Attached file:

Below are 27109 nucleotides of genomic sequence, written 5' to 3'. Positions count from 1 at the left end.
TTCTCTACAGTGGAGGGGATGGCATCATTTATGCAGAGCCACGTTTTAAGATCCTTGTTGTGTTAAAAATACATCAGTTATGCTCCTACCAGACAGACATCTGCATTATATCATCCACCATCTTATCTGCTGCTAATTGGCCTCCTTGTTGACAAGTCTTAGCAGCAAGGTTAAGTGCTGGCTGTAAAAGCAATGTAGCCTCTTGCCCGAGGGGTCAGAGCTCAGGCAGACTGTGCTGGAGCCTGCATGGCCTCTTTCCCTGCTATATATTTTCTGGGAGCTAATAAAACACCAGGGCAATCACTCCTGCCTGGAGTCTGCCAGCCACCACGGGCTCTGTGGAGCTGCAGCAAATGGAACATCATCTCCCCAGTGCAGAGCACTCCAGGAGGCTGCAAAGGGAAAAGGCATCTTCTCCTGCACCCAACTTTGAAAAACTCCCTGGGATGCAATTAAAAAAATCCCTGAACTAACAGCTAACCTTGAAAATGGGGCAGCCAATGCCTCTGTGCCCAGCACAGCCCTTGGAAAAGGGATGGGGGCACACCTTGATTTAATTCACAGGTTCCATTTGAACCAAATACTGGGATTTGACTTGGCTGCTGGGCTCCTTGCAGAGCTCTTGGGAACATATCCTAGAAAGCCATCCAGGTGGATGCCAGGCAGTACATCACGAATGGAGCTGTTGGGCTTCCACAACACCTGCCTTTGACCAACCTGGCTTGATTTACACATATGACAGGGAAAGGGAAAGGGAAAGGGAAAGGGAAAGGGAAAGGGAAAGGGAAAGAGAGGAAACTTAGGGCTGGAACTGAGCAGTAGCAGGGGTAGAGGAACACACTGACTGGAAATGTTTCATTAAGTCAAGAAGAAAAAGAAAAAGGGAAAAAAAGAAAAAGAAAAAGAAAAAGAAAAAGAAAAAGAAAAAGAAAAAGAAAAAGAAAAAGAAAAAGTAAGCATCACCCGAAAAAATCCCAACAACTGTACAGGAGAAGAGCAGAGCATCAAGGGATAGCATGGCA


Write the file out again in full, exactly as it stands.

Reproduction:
Below are 27109 nucleotides of genomic sequence, written 5' to 3'. Positions count from 1 at the left end.
TTCTCTACAGTGGAGGGGATGGCATCATTTATGCAGAGCCACGTTTTAAGATCCTTGTTGTGTTAAAAATACATCAGTTATGCTCCTACCAGACAGACATCTGCATTATATCATCCACCATCTTATCTGCTGCTAATTGGCCTCCTTGTTGACAAGTCTTAGCAGCAAGGTTAAGTGCTGGCTGTAAAAGCAATGTAGCCTCTTGCCCGAGGGGTCAGAGCTCAGGCAGACTGTGCTGGAGCCTGCATGGCCTCTTTCCCTGCTATATATTTTCTGGGAGCTAATAAAACACCAGGGCAATCACTCCTGCCTGGAGTCTGCCAGCCACCACGGGCTCTGTGGAGCTGCAGCAAATGGAACATCATCTCCCCAGTGCAGAGCACTCCAGGAGGCTGCAAAGGGAAAAGGCATCTTCTCCTGCACCCAACTTTGAAAAACTCCCTGGGATGCAATTAAAAAAATCCCTGAACTAACAGCTAACCTTGAAAATGGGGCAGCCAATGCCTCTGTGCCCAGCACAGCCCTTGGAAAAGGGATGGGGGCACACCTTGATTTAATTCACAGGTTCCATTTGAACCAAATACTGGGATTTGACTTGGCTGCTGGGCTCCTTGCAGAGCTCTTGGGAACATATCCTAGAAAGCCATCCAGGTGGATGCCAGGCAGTACATCACGAATGGAGCTGTTGGGCTTCCACAACACCTGCCTTTGACCAACCTGGCTTGATTTACACATATGACAGGGAAAGGGAAAGGGAAAGGGAAAGGGAAAGGGAAAGGGAAAGGGAAAGAGAGGAAACTTAGGGCTGGAACTGAGCAGTAGCAGGGGTAGAGGAACACACTGACTGGAAATGTTTCATTAAGTCAAGAAGAAAAAGAAAAAGGGAAAAAAAGAAAAAGAAAAAGAAAAAGAAAAAGAAAAAGAAAAAGAAAAAGAAAAAGAAAAAGAAAAAGTAAGCATCACCCGAAAAAATCCCAACAACTGTACAGGAGAAGAGCAGAGCATCAAGGGATAGCATGGCA